STRIKE (Sergei M. Eisenstein, 1924)

The following is one of the entries from my 100 Greatest Films from the Soviet Union, Russia, Ukraine and Eastern Europe list, which I invite you to visit on this site if you haven’t already done so. — Dennis

“The strength of the working class is organization . . . Organized, it is everything.” — Lenin
     Feverishly inventive, almost peerlessly dynamic, Sergei M. Eisenstein’s second film, Stachka, testifies to a tidal wave of unity among nonunionized workers, at a locomotive factory in tsarist Russia in 1912, who strike once a fellow worker, accused by the foreman of the theft of a micrometer, commits suicide. Nothing good, though, comes of the strike, which triggers a brutal assault by authorities, a mass killing spree, in fact. Prior to this, we also witness the toll that the prolonged strike has on workers, depriving them of hand-to-mouth income, fraying tempers, causing marital discord. Management summons criminals, spies, soldiers—whatever it takes—to crush strikers and their families.
     Of course, despair—here encapsulated by the suicide and the sympathy among workers it engenders—is a poor foundation for serious, committed action, almost guaranteeing a less than satisfactory result. True, it brings about worker unity, but rather more frenzied and self-indulgent than disciplined and organized. It is a fractious “unity.” Moreover, so long as tsarism rules, such worker outrage may constitute little more than a futile gesture. Everything is rigged against labor.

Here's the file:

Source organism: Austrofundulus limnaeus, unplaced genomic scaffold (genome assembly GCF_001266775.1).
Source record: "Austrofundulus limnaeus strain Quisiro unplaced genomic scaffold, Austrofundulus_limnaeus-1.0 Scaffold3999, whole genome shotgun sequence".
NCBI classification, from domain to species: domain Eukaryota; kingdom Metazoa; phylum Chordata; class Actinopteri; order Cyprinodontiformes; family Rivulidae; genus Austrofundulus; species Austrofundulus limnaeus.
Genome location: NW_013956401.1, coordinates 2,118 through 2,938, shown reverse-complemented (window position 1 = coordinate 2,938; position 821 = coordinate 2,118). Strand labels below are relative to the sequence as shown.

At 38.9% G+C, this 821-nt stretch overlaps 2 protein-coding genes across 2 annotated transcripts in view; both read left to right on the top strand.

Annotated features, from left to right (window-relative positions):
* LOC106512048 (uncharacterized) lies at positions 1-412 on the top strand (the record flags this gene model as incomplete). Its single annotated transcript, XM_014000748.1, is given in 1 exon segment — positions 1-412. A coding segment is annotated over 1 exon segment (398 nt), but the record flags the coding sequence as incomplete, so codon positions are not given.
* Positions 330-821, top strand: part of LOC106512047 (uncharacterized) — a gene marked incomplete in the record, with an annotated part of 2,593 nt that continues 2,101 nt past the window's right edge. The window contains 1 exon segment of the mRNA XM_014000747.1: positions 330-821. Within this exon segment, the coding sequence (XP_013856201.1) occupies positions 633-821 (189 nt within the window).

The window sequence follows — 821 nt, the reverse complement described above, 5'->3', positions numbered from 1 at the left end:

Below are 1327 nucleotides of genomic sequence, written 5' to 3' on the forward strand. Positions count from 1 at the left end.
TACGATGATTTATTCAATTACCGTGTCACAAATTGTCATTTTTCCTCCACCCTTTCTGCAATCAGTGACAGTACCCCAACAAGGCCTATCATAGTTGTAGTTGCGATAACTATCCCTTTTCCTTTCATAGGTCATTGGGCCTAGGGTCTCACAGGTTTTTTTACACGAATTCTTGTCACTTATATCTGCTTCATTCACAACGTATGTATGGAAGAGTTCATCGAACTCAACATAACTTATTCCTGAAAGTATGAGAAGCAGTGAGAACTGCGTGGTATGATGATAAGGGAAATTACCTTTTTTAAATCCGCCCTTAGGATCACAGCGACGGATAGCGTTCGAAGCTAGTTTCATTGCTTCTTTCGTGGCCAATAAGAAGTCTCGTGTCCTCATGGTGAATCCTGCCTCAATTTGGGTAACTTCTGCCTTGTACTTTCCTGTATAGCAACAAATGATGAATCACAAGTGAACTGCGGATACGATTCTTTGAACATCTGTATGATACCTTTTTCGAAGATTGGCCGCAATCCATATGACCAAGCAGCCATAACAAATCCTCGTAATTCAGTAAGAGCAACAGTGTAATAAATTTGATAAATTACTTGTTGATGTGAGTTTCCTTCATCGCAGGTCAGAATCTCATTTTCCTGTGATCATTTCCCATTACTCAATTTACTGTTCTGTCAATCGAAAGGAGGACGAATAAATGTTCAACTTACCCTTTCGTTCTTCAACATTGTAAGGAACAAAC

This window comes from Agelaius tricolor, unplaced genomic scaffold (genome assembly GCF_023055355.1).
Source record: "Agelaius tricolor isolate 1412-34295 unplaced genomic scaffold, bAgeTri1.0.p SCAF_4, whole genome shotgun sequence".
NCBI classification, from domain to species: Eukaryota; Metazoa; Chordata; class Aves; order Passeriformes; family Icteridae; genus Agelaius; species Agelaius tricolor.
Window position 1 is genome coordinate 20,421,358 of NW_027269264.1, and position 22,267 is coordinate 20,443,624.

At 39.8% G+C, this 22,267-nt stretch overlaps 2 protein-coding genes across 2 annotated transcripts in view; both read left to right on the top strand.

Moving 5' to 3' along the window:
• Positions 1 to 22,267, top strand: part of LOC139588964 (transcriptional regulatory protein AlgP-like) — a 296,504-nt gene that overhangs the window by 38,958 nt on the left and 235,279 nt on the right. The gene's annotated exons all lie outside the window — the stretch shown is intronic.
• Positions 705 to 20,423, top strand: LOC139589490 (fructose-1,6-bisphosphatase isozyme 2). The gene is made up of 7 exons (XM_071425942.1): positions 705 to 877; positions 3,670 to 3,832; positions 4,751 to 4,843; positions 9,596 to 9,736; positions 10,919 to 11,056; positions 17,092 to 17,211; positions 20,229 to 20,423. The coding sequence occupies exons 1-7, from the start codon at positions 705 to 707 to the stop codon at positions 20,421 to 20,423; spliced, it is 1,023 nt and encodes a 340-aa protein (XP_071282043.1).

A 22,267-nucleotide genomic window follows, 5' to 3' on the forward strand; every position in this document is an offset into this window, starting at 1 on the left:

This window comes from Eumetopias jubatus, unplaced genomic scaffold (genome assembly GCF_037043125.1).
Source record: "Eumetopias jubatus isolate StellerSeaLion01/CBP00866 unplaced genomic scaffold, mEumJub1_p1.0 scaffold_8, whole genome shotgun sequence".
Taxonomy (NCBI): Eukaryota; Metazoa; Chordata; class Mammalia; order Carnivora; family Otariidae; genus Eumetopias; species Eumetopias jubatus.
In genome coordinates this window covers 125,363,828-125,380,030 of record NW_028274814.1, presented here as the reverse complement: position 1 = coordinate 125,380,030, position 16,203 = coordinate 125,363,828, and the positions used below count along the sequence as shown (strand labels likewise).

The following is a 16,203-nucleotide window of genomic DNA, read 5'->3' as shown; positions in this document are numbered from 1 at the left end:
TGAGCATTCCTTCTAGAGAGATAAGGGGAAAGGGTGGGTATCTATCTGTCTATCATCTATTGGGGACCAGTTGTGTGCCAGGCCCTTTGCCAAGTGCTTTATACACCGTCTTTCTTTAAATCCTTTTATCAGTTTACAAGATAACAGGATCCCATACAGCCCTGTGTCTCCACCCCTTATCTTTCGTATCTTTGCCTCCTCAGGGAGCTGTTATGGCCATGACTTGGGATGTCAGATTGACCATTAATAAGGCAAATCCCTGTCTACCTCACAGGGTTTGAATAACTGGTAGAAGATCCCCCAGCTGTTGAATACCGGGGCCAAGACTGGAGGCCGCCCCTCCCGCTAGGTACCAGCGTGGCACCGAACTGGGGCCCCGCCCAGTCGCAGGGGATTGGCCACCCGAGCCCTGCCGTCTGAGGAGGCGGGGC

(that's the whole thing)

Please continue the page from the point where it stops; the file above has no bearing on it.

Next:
Behind capitalists stands the Tsar. Rather than the strike, it is the Bolshevik Revolution in the future—which is to say, in 1924, the recent past—that will redress/has redressed worker grievances. In Strike, Eisenstein has conjured a feast of black-and-white images, often rapidly cutting between motion-packed shots. A stunning example of Eisenstein’s visual artistry: outdoors, an angled overhead shot of a wasteland of depressed barrels, out of which human scum—“troglodyte lumpenproletarians,” critic Anna Chen calls them—emerge. Superimpositions, constructivist compositions, reverse motion, traveling shots with the camera strapped on this and that: 26-year-old Eisenstein, flexing his flair for cinema, shoots the works.

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